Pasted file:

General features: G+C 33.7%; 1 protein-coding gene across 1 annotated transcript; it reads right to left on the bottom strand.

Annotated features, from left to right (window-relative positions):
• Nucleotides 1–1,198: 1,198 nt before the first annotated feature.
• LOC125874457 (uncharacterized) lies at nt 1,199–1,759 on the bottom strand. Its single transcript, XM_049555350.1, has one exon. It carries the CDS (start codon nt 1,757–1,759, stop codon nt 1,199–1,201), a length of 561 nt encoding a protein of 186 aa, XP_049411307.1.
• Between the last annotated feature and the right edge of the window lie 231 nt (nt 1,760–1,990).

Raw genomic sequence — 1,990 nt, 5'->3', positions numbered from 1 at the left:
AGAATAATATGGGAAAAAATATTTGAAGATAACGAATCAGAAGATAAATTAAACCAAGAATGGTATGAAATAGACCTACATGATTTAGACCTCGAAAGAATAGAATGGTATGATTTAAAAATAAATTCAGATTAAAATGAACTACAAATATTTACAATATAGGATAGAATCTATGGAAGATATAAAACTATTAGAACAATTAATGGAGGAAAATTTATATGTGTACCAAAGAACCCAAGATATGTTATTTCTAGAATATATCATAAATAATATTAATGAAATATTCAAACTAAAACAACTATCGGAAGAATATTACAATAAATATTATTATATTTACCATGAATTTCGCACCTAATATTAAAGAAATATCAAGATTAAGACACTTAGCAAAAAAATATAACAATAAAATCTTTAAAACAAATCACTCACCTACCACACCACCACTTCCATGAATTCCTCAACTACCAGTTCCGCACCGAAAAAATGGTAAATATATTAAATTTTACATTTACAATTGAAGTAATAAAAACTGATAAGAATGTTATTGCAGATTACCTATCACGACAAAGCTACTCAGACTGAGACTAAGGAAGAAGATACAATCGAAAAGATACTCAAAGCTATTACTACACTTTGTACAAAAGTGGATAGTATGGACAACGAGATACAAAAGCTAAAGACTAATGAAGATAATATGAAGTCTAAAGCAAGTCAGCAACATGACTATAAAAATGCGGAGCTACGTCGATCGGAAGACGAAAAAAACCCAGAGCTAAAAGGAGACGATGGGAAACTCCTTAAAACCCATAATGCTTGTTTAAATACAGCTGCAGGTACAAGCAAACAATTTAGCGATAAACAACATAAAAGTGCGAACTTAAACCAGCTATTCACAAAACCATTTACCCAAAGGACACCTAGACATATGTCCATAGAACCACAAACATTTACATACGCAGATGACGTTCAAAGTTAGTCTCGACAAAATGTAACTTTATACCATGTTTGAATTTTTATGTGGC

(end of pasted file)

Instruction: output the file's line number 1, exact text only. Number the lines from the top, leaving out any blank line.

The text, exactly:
General features: G+C 33.7%; 1 protein-coding gene across 1 annotated transcript; it reads right to left on the bottom strand.